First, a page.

* Benchmark rate kept at 7.50 pct, as expected in Reuters
* Current-account deficit at 3.5 pct of GDP in 2013 - c.bank
* Hopeful c/a deficit below 3 pct in 2014 - c.bank
By Rieka Rahadiana and Nilufar Rizki
JAKARTA, Jan 9 Indonesia's central bank left its
key reference rate unchanged on Thursday, as expected, as
the country's current account deficit narrowed but said it would
stay on guard against the risk of capital outflows from U.S.
Growth in Southeast Asia's largest economy cooled to its
weakest in four years last year hit by outflows and a weak trade
balance. The central bank also implemented hefty interest rate
increases to defend the rupiah which sank to 5-year lows.
Eight out of 11 analysts in a Reuters poll had expected the
central bank to keep the benchmark rate on hold at 7.50 percent
for now, and possibly raise sometime in the first quarter.
"Do not rule out the probability of a BI rate hike this
year," said Leo Rinaldy, an economist at Mandiri Sekuritas. "We
see further room for an increase in the BI rate, albeit limited,
to maintain stability in the rupiah."
The central bank also kept the deposit facility rate, or
FASBI, and lending facility rate unchanged at 5.75 percent and
7.50 percent, respectively.
Asia's central banks are keeping a close eye on how U.S.
monetary tapering will affect global fund flows and financial
markets. Earlier on Thursday, South Korea's central bank held
its policy rate steady, standing back to gauge the impact of the
Federal Reserve dialing back stimulus.
"(U.S. tapering) will certainly have an impact and we have
to remain vigilant," Bank Indonesia Governor Agus Martowardojo
The Indonesian rupiah barely reacted to the policy rate
announcement, trading at 12,185 to the dollar. It fell nearly 21
percent against the dollar last year, forcing Bank Indonesia to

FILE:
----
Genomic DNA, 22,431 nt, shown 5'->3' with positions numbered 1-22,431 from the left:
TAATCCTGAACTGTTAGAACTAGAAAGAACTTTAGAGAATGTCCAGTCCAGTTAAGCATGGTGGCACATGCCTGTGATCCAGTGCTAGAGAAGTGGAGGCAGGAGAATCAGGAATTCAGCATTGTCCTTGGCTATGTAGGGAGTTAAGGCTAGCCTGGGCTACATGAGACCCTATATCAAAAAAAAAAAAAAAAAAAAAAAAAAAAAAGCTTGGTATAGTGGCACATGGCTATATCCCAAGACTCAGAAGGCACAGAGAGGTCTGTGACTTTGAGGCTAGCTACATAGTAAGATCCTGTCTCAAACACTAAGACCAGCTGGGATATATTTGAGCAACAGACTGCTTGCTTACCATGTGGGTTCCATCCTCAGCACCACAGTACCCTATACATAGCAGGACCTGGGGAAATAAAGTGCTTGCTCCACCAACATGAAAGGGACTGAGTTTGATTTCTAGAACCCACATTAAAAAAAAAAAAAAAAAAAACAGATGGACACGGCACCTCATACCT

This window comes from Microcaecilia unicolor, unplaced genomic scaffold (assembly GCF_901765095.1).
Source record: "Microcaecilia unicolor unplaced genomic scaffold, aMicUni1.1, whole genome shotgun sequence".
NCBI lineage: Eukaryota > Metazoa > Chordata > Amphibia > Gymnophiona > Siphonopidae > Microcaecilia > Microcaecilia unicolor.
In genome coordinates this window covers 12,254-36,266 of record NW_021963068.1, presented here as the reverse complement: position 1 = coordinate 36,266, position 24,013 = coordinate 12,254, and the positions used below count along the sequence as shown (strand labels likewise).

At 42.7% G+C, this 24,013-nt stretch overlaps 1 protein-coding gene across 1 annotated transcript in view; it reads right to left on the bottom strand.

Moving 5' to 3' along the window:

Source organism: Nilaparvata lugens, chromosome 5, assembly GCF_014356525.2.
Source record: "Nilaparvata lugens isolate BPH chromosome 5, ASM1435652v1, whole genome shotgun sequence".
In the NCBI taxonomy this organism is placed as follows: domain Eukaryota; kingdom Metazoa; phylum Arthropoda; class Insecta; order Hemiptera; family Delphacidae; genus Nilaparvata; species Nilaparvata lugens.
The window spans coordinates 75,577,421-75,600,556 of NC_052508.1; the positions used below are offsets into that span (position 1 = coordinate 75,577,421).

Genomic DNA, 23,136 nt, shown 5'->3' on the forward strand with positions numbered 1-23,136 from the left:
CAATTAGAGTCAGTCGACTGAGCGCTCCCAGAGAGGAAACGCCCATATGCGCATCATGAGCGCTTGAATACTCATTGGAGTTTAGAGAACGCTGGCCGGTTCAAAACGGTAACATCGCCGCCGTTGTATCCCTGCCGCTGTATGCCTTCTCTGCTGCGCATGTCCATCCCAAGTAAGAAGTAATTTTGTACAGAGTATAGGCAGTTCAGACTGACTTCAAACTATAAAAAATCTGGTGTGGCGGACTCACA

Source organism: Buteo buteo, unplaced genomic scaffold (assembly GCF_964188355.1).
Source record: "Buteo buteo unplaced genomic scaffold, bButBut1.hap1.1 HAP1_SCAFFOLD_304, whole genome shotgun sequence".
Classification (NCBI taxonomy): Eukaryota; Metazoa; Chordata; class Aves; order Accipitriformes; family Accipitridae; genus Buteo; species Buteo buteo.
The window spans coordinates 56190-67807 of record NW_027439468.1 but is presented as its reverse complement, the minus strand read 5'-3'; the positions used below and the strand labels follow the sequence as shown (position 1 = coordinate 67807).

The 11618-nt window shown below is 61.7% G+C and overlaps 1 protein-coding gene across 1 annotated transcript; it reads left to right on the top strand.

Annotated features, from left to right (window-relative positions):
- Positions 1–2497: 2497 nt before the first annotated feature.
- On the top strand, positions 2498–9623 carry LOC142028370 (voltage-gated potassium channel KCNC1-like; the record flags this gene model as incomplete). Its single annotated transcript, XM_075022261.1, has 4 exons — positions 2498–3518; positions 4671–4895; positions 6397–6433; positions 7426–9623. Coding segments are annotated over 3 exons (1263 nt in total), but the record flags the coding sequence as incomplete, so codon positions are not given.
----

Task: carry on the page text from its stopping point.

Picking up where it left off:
spend $13.4 billion of its foreign exchange reserves to defend
Asia's worst-performing currency.
The G20 economy is among the most vulnerable countries to
the risk of capital outflows due to its large current-account
deficit that hit a record of 4.4 percent of gross domestic
product in the second quarter of 2013.
Central bank deputy governor Perry Warijiyo said the
current-account deficit for 2013 was 3.5 percent of GDP. He said
he was hopeful the current-account gap would be less than 3
percent in 2014.
In an attempt to restore investor confidence and narrow the
current-account deficit, Bank Indonesia aggressively lifted its
reference rate by a total of 175 basis points since June.
But in spite of successive interest rate hikes and slowing
growth, a survey on Monday showed consumers grew more optimistic
in December, indicating an improvement in wages and consumption.
November's retail sales also posted the highest growth since
July and consumer demand could rise further as Indonesia gears
up for parliamentary and presidential elections.
Despite encouraging trade data and a moderation in the
economy, some analysts see the possibility that interest rates
could be raised in the first quarter to ease pressures on the
rupiah from deteriorating exports and sudden capital outflows.
Rinaldy who expects room for further increases said: "As
inflationary risk is expected to remain low owing to the
normalisation post-subsidised fuel price hike, the direction of
BI's monetary policy will be mostly impacted by the development
of trade balance and balance of payments data."
Indonesia, which constantly posted above 6 percent annual
growth, expanded 5.7 percent in 2013 - the slowest pace in four
years - due to weak global demand and slowing investment.
The central bank governor added that growth was expected at
the lower end of a range of 5.8 to 6.2 percent this year.
Inflation hit 8.38 percent in 2013, the fastest pace since
2008, largely because of cuts in fuel price subsidies and the
temporary disruption in supply when the government banned
imports of certain foodstuff, but is moderating.
(Additional reporting by Andjarsari Paramaditha; Editing by